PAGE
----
Blake Freeland NFL Draft Scouting Report
OT, BYU Cougars
BYU OT Blake Freeland projects as a scheme-specific left tackle prospect in the NFL. Freeland has been a successful starter for the Cougars program for several seasons and his playing experience and stature give him an edge to eventually finding the field, but his athletic profile makes him a player who is not likely to be an ideal fit for all systems and ideologies across the league.
Originally a three-star recruit from Herriman High School in Utah, Freeland received significant interest from schools like Utah, USC, and Washington, among others. A shotput and javelin thrower, Freeland was a three-sport athlete who also excelled in basketball to go with his other accolades. Freeland ultimately followed in his father’s footsteps—James Freeland played linebacker for the Cougars from 1994-1995. Listed on his recruiting page at 247Sports at 260 pounds, Freeland has steadily added weight and carries his frame extremely well. He’s got an athletic build and doesn’t carry any unnecessary mass as a developed offensive lineman who has steadily jumped in weight after making the transition to BYU.
On the field, Freeland is a smothering run blocker in situations where he’s able to set the hook early and latch onto defenders. He’s got urgent push, effective grip strength, and a high level of reach to ensure he’s sticky on blocks and allows his backs to cut off his hip as needed. Freeland’s best film comes in the run game; they’ve asked him to pull or stretch the point of attack and his feel for angles initially on the A-level of the defense stands out here. He’s also intelligent in pass protection to identify opportunities to pass off or exchange his gap versus games, offering forcible encouragement to his guard to step inside. Freeland is a hulking presence on the line and his wingspan alone is a deterrent to defenders looking to shoot gaps and attack the backfield. While he doesn’t offer a lot of explosiveness through his hands, his punches are typically well-timed and he shows presence to try to leverage them into an ideal fit on the move.
One area Freeland is unlikely to see development or change is his pliability. Freeland is a linear mover who flashes plus athleticism in direct pathways to targets. But with a high center of gravity and stiffness through his core and hips, he does not break down well in space or illustrate the ability to sit down on his hips and absorb power through the lower half. Pad level is a consistent battle as a result of this as well, forcing Freeland to surrender his torso too often and rely on brute strength to absorb power rushes as compared to walking back and clamping rushers. Freeland’s ability to manipulate the point of attack falls onto latch power and upper-body strength as a result. Although he does well in this regard, he runs the risk of being popped for holding penalties as a result at the next level unless he’s able to flow and work with the momentum of blockers to keep them in his sphere of influence.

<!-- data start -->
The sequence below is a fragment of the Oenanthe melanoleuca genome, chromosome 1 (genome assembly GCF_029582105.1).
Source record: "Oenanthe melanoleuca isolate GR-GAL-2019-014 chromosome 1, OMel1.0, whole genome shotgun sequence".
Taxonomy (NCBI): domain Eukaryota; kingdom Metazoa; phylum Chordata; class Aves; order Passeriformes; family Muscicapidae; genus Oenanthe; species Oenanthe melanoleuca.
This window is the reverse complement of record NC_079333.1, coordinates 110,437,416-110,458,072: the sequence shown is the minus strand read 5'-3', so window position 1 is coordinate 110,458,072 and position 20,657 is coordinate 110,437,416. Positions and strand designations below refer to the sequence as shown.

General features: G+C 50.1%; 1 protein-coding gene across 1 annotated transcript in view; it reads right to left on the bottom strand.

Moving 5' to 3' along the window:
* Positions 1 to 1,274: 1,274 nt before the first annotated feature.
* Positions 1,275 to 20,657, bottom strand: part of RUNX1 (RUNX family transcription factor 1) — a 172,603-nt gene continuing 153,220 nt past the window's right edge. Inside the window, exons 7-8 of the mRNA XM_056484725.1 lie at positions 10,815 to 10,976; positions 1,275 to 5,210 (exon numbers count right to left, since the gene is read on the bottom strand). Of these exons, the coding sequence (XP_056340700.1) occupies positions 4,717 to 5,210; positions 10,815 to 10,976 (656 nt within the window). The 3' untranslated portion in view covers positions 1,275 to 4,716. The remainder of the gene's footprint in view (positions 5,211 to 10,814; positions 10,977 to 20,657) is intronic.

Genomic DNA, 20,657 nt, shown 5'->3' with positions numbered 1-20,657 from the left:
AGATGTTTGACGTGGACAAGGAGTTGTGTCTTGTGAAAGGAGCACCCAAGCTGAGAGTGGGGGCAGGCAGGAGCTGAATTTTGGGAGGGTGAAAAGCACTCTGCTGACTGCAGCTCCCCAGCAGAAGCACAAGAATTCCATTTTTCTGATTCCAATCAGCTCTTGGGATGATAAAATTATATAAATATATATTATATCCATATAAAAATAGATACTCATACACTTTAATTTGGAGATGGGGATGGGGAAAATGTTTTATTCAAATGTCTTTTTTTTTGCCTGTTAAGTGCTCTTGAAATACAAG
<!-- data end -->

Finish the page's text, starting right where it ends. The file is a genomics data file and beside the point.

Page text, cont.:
Freeland will need to be the utmost technician at the pro level in pass protection; his redirection ability and foot speed inhibit him from mirroring with high levels of competency in space. His wingspan will eat up much of those short-area losses, but he is still going to have to develop proper cadence if going to an offense that charges him with setting vertically for deeper progressions.
Freeland can provide several of the “uncoachable” elements of the position, starting with his size and mass occupied as a blocker on the edge. And with sufficient linear athleticism, he figures to project into a zone-based system that encourages him to take the air out of his blocks quickly, latch, and establish hands. Because of his stature, he’ll certainly occupy a roster spot for years to come. But the question will be if a team can develop him further and provide the environment needed to protect him from his limitations and bottle up his plus qualities to serve as a starter.
Top Reasons to Buy In:
- Prototypical size and length
- Effective movement in the run game
- Identifies and passes off stunts in protection effectively
- Shows good hand usage to leverage cut-off blocks
Top Reasons For Concern:
- Footwork in pass sets requires significant improvement
- Illustrates stiffness in hips that limit redirection and fluidity
- High pads will be a staple of his game and limit his ability to leverage defenders
- Unlikely to be a scheme fit for all teams on account of physical profile
Size (NFL Combine):
Height: 6′ 8”
Weight: 302 lbs
Arm Length: 33 7/8”
Hand Size: 10”
Athletic Testing (NFL Combine):
40-yard Dash: 4.98s
Vertical Jump: 37”
Broad Jump: 10′ 0”
Bench Reps: TBD
Ideal Role: Left tackle
Scheme Fit: Wide-zone-heavy scheme
Prospect Comparison: Conor McDermott (2017 NFL Draft)
TDN Consensus Grade: 71.50/100 (Fifth-Round Value)
- Crabbs Grade: 71.50/100
Written By: Kyle Crabbs
Exposures: Baylor (2022), Oregon (2022), Notre Dame (2022), Arkansas (2022)
Blake Freeland NFL Draft Scouting Report. Add him to your big board here.